GAO begs Hill for money

Will somebody feed the watchdog?

After almost a decade of personnel cuts and budget reductions, the General

Accounting Office, Congress' watchdog, has developed a lean and hungry look.

Its staff has shrunk from 5,325 to 3,275, its budget has slid from more

than $400 million to slightly more than $300 million a year. Even so, its

workload has not diminished.

The agency, which conducts investigations, performs audits and analyzes

issues for Congress, is now asking lawmakers for help.

Without some assistance, GAO is "not well-positioned to do our job in

the future," Comptroller General David Walker told the House Government

Management Information and Technology Subcommittee Tuesday.

The agency that blew the whistle when the Internal Revenue Service wasted

$3 billion on a computer modernization that failed, called attention to

numerous government computer systems riddled with security problems and

has badgered scores of agencies about waste and ineptitude, finds itself

struggling.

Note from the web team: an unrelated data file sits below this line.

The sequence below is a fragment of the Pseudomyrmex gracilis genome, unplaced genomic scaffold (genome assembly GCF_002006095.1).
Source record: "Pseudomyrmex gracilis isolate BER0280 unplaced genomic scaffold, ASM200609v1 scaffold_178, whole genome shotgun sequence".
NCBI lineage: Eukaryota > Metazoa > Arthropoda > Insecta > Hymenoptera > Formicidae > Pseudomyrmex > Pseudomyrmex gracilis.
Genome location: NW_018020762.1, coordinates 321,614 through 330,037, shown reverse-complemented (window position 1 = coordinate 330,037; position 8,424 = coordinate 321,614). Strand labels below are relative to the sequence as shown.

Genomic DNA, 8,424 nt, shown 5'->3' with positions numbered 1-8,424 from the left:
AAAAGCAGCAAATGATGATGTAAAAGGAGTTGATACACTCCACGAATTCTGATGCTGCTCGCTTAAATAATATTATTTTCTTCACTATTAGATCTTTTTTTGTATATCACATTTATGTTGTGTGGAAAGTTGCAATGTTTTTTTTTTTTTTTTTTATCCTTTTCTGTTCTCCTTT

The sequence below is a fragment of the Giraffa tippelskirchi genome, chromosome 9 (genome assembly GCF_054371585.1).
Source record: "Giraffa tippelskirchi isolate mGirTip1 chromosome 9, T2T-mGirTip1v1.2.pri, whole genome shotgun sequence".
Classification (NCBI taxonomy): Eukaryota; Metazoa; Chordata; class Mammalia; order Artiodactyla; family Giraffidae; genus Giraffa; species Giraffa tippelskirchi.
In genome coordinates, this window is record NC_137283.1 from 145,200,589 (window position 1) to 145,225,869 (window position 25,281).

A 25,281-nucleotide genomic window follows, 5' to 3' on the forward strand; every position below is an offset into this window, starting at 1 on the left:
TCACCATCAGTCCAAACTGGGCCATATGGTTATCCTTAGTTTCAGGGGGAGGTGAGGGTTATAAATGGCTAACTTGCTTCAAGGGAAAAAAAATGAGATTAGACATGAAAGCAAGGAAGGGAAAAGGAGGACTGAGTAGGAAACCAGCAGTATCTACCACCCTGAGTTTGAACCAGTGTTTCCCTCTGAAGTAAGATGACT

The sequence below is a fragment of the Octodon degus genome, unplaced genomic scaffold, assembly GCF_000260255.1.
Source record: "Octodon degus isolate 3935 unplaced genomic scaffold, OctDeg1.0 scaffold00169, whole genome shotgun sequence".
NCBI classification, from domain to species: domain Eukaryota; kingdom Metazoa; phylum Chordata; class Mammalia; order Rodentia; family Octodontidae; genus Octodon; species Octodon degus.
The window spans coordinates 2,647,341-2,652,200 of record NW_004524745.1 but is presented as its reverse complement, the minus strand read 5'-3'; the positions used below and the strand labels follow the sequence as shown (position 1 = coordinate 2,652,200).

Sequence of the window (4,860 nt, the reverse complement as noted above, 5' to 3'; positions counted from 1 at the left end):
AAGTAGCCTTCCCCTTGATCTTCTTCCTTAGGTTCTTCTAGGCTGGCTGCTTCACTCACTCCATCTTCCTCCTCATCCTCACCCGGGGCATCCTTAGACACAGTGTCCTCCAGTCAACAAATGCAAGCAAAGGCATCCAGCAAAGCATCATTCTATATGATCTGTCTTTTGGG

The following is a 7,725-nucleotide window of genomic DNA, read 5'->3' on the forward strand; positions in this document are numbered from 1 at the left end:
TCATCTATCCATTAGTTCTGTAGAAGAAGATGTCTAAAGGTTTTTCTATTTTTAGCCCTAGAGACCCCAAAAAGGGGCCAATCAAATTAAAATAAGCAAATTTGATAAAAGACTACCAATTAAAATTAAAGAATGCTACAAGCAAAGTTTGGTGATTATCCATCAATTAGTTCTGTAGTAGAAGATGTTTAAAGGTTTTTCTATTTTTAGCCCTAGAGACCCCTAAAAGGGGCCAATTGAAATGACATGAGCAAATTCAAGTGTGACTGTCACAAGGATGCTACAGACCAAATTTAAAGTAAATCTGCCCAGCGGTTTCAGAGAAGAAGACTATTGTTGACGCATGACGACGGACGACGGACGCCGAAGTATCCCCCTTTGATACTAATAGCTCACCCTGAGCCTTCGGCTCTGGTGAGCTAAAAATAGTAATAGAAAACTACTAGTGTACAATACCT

Deep budget cuts between 1992 and 1997 forced the agency to stop hiring

and start firing. As a result, GAO is top-heavy with staff members who are

nearing retirement age, has a shortage of younger workers and lacks certain

scientific and technically trained experts, including information technology

specialists, Walker said.

Meanwhile, "requests for GAO's services have never been higher," he

said. The agency receives about 50 requests each week to conduct studies

for congressional committee chairmen, ranking members and individual members

of Congress.

The demands are expected to continue to grow in an era when Congress

is pressing for accountability in government. Walker said GAO returns $57

to the government for every $1 spent on it.

In 1999, for example, GAO recommendations yielded $20 billion in "direct

financial benefits" to the federal government, Walker said.

Even while piling on the work, Congress has remained quite penurious.

The Senate proposes a modest 2.5 percent budget increase for 2001, but the

House proposes a 2 percent cut.

It is hard to attract good staff members when the workload is increasing

and job security is declining, Walker said.

As part of an effort to turn GAO around, Walker asked for authority

to let retirement-age workers shift from full-time to part-time work without

losing access to their pensions. He also asked Congress to help newly graduated

employees pay off college debts as an incentive to join GAO. Most new hires

have master's and doctoral degrees, and many have substantial debt, he noted.

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